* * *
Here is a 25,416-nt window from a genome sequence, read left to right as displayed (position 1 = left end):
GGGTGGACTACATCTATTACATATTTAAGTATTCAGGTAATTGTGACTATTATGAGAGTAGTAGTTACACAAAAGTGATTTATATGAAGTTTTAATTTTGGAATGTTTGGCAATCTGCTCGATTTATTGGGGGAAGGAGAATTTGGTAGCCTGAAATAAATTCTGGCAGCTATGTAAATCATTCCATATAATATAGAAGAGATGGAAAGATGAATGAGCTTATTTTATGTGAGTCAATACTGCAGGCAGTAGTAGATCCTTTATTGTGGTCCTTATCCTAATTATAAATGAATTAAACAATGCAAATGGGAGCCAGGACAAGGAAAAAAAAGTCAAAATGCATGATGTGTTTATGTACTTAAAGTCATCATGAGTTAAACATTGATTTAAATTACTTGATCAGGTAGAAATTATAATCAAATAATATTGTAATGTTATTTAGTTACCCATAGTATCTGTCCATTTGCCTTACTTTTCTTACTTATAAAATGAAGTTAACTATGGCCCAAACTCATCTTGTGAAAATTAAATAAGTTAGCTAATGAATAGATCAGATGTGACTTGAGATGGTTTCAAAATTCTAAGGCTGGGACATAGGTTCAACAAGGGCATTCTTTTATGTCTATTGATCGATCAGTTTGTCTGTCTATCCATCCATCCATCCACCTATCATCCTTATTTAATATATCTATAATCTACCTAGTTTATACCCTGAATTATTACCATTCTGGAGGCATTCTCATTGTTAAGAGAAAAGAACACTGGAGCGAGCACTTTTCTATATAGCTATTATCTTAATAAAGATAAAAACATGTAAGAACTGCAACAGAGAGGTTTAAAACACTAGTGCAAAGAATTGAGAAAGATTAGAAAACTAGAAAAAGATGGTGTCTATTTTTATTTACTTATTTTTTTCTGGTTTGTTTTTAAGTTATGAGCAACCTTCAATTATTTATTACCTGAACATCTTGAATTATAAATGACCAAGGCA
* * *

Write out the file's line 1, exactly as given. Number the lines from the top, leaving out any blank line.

Here is a 25,416-nt window from a genome sequence, read left to right as displayed (position 1 = left end):